Business Succession Planning: From Committing to Implementing

Again, there are so many challenges on transferring a family business, if done properly though, the challenges can be mitigated.  The most difficult stage of the process is taking the initiative.  In other words, a common question we field is where — and when — should business succession planning begin? 

Too often, many business owners wait until the last minute when important options, including the potential uninsurability of a principal or key employee, have closed.

Generally, setting up a successful business succession plan involves six stages:

1. Commitment — The owner must be committed to the concept that the business must continue to create opportunity for those to come. This commitment must be communicated clearly, extensively, and often.

2. Recruitment — Recruiting good people always pays dividends and is a key area of importance in succession planning.

3. Development — Investing time in developing family members, key employees, and management team members, and allowing them to exercise authority and control, will be vital to your success.

4. Selection — Having developed a transition plan and recruited the right people, selecting a successor or successors becomes easier. By empowering a broad range of key people, the selection process is simplified and the owners’ options are enhanced.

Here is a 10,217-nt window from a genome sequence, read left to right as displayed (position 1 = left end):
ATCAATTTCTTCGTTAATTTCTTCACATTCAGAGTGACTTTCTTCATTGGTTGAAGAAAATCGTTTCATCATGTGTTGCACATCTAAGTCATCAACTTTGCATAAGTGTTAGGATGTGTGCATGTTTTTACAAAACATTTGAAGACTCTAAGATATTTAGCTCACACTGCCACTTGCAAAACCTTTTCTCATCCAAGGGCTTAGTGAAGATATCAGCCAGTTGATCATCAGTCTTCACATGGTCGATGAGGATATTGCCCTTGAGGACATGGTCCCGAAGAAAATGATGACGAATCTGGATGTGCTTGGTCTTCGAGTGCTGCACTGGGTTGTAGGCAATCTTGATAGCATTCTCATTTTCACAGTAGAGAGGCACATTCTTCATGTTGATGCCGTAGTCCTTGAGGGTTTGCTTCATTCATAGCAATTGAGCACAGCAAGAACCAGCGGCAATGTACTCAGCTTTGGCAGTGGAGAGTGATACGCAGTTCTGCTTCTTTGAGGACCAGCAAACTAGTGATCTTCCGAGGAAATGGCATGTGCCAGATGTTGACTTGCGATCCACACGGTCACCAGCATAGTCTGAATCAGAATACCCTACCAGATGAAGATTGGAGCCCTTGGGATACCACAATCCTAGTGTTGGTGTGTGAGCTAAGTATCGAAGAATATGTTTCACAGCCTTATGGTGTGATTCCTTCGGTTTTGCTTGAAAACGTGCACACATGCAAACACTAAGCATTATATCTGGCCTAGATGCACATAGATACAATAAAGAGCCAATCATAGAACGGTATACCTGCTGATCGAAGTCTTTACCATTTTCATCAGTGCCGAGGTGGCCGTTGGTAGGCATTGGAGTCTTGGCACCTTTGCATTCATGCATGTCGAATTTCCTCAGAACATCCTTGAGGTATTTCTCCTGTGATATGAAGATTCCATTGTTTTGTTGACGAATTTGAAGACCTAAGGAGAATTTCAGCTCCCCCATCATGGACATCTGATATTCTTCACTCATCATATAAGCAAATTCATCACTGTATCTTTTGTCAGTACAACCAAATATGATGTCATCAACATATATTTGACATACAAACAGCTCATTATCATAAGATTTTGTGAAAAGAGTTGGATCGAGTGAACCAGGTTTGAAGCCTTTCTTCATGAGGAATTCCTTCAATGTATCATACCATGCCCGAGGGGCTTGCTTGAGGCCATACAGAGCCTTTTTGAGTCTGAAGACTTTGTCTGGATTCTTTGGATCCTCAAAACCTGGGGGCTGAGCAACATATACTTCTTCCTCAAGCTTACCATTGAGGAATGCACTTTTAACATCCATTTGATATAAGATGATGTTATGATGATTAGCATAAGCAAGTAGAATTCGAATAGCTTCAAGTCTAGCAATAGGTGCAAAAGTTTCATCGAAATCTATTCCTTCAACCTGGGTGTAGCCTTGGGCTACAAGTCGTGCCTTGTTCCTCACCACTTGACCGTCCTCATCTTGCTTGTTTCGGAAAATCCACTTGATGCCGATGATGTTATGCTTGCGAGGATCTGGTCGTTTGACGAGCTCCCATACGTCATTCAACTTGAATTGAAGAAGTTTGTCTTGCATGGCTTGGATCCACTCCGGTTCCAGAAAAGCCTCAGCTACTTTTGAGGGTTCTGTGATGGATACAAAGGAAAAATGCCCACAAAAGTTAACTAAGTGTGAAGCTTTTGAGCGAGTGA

5. Announcement — Once a succession plan is in place, the owner should communicate that plan. Such communication gives key management people and/or family successors a clear understanding of the path to the future, as well as any role they may play in that path. It also allows them to begin setting future goals and objectives for themselves.

6. Implementation — In implementing the succession plan, the owner must be ready to step aside and allow the successor(s) to take over. The owner must be prepared to take on new challenges in retirement, knowing that his or her financial future is secure.

Finally, while not one of the six steps, selecting qualified advisors, such as an accountant, attorney, insurance agent and financial planner, can help assure that your plan legally, profitably, and affordably considers your needs and objectives.

If seeing your business continue into the future — without compromising your own retirement needs — is important to you, this last step may be the most important of all.


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